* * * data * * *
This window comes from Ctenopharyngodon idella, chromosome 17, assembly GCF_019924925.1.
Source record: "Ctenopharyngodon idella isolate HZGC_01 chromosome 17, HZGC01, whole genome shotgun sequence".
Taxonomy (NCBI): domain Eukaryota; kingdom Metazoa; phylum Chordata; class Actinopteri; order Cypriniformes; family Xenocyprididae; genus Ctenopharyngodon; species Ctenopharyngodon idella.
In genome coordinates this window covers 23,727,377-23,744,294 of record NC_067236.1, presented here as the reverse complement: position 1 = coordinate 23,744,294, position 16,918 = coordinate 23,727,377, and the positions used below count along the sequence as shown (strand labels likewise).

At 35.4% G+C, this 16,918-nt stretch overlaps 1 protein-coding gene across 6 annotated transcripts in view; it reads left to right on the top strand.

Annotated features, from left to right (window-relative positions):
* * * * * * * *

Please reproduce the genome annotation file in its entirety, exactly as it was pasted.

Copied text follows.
This window comes from Ctenopharyngodon idella, chromosome 17, assembly GCF_019924925.1.
Source record: "Ctenopharyngodon idella isolate HZGC_01 chromosome 17, HZGC01, whole genome shotgun sequence".
Taxonomy (NCBI): domain Eukaryota; kingdom Metazoa; phylum Chordata; class Actinopteri; order Cypriniformes; family Xenocyprididae; genus Ctenopharyngodon; species Ctenopharyngodon idella.
In genome coordinates this window covers 23,727,377-23,744,294 of record NC_067236.1, presented here as the reverse complement: position 1 = coordinate 23,744,294, position 16,918 = coordinate 23,727,377, and the positions used below count along the sequence as shown (strand labels likewise).

At 35.4% G+C, this 16,918-nt stretch overlaps 1 protein-coding gene across 6 annotated transcripts in view; it reads left to right on the top strand.

Annotated features, from left to right (window-relative positions):